Afghan women want dialogue to ensure basic rights
This week, UNAMA heard from women leaders in a series of events across Afghanistan on the urgent need for their meaningful participation in decision-making, protection from violence, and access to education, work and justice. The Global Open Day events marked the 22nd anniversary of UN Security Council Resolution 1325 on Women, Peace, and Security.
Women in Kabul asked the United Nations to help open spaces for dialogue between them and Afghanistan’s de facto authorities, to help them increase economic and education opportunities, to restore their basic rights and to safeguard the achievements on gender empowerment.
“We see the challenges you're facing, and like you, we believe change is possible. We’re constantly reminding the authorities of the State’s obligations as party to human rights and women rights conventions”, Markus Potzel, Deputy Special Representative for Afghanistan, said at an event in the Afghan capital.
More than 100 women in several regions of the country, and from different backgrounds, organizations and entities, engaged in wide ranging discussions on the four pillars of UNSC Resolution 1325: participation; protection; prevention; and relief & recovery.
The discussions resulted in a list of recommendations to the international community, the authorities and to women themselves. These included, among others: (1) for the UN to facilitate dialogue between women and the authorities; (2) Asking the UN to establish a communication mechanism which would allow women to quickly bring issues to the attention of the authorities; (3) for the UN and International community to continue to press authorities on the need for the respect of rights of women; (4) for the authorities and the UN to intensify efforts towards women entrepreneurship and economic empowerment, capacity building and education; (5) for prevention and accountability for cases of violence against women; and (6) for women to abandon cultural practices that cause harm and that perpetuate gender inequality and oppression.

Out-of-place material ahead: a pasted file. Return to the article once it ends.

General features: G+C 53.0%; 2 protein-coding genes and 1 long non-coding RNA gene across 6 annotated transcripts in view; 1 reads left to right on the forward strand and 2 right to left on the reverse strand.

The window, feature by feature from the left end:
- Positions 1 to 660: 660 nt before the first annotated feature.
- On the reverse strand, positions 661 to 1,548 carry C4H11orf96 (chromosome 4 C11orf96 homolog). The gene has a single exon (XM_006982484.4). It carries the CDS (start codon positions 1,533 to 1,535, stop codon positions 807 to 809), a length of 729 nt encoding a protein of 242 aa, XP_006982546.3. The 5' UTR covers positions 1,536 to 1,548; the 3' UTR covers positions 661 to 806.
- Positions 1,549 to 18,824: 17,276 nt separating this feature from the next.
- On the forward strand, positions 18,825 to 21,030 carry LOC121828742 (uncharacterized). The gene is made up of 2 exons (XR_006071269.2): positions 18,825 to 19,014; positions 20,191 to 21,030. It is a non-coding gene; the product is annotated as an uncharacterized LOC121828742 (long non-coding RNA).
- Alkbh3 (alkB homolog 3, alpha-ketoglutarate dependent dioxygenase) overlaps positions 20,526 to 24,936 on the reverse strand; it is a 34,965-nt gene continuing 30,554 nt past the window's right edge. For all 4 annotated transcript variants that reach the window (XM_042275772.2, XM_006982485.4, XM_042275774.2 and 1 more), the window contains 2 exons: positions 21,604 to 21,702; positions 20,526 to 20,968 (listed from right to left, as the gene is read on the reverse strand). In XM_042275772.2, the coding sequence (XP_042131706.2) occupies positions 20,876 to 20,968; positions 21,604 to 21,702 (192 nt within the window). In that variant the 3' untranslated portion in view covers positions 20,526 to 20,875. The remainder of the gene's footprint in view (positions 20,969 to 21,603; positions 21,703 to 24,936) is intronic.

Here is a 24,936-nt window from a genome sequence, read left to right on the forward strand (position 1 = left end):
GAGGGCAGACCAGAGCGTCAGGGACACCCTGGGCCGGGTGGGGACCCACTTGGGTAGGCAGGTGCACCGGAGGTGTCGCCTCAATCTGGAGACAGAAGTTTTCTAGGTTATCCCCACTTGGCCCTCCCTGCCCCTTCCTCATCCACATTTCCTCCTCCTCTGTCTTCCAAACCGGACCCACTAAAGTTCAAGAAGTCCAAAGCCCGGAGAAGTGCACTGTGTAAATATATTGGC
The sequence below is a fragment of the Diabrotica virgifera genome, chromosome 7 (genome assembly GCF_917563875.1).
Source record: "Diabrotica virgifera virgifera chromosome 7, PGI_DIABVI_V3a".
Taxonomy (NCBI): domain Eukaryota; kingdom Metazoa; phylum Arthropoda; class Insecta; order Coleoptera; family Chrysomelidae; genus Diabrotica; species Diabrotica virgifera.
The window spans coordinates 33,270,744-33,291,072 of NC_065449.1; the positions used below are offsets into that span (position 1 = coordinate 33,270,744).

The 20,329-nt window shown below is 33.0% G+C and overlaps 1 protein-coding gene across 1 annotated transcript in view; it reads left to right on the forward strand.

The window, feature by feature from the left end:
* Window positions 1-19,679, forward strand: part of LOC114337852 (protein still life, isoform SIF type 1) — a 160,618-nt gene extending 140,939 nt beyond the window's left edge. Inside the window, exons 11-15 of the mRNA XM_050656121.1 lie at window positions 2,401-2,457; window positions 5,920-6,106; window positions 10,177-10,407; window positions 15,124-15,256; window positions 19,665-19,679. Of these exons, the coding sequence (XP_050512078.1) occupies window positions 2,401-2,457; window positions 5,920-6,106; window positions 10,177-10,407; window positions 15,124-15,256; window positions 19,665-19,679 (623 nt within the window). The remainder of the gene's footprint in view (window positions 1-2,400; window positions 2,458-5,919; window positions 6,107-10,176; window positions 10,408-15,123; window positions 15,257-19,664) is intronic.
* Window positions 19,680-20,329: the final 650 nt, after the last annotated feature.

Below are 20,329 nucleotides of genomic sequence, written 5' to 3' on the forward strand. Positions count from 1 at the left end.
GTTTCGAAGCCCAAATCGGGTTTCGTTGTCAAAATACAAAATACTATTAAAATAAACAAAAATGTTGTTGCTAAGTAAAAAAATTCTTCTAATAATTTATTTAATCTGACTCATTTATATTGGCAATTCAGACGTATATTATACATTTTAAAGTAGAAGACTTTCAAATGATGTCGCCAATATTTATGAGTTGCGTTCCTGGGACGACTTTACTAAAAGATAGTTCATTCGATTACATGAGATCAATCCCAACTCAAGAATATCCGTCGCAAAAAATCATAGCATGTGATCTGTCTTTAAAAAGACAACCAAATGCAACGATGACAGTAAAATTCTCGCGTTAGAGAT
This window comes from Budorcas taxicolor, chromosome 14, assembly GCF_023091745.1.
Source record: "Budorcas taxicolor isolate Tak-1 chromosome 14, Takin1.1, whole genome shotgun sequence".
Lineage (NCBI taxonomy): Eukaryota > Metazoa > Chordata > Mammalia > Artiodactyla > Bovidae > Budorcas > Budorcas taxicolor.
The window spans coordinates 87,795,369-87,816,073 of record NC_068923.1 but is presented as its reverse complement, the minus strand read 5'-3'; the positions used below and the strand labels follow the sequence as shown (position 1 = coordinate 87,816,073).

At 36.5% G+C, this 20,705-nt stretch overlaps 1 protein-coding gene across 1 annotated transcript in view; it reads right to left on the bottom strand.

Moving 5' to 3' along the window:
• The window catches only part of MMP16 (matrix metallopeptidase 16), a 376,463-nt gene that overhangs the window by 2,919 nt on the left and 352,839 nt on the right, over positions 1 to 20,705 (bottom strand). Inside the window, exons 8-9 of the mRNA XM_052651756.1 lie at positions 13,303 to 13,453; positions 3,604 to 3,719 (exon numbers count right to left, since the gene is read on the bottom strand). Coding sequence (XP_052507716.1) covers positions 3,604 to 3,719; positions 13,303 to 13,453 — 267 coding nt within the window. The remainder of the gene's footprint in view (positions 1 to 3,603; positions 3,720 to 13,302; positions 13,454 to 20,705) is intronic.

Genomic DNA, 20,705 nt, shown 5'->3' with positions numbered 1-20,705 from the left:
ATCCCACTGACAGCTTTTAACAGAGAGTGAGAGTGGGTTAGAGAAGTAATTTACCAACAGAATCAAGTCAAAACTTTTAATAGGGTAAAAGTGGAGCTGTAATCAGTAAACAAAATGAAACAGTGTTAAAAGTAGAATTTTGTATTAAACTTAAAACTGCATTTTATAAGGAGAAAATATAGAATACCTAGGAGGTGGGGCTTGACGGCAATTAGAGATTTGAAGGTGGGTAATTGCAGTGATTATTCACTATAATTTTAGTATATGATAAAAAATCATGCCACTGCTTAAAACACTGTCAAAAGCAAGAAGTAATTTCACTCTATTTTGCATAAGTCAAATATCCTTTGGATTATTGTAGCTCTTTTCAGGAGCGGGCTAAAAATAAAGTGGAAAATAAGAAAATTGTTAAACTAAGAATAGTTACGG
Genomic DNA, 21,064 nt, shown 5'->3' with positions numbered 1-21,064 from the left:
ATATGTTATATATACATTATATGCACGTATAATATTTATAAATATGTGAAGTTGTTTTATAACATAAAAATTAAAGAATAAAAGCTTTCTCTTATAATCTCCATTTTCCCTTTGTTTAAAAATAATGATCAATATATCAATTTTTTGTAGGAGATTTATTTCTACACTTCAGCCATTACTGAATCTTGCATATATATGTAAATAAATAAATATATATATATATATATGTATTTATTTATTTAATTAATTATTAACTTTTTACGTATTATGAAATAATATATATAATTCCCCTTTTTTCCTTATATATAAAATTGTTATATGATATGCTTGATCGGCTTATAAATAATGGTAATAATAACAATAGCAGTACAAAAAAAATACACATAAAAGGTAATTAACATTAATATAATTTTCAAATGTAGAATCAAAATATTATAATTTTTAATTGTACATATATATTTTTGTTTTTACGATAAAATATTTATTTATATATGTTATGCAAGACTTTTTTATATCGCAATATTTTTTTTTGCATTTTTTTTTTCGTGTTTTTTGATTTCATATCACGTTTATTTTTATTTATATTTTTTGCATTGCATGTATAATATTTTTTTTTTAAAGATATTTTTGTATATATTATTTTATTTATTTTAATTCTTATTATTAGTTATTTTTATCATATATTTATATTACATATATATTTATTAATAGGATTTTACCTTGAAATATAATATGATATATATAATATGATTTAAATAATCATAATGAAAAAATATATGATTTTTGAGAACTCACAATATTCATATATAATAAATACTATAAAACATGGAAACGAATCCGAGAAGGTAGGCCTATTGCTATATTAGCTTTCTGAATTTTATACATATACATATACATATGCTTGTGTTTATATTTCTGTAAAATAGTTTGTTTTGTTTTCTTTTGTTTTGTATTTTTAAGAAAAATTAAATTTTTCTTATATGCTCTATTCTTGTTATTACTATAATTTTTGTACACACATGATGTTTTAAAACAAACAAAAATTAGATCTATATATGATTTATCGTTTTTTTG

In Kunduz, women called on the de facto authorities to follow the example of other Islamic states which allow education for women and girls of all ages. And, in Herat, they highlighted that before Afghanistan’s political changes in August 2021, women had been active in peace education in the western city and remote districts working for the prevention of violence within tribes, communities and families operating under a protective legal framework and in cooperation with dedicated institutions to facilitate women’s engagement. In the current context, “gender discrimination against women and their exclusion from decision-making mechanisms is systematic”, they stressed.
The Global Open Day initiative was launched by the UN in 2010 to review the implementation of Resolution 1325 on Women, Peace and Security. Held worldwide, Global Open Days allow women to discuss their efforts to promote peace and security and propose changes to policy and legislation.
Resolution 1325 recognized that women and girls are disproportionately affected by conflict and stresses the need to increase their role in conflict prevention and resolution.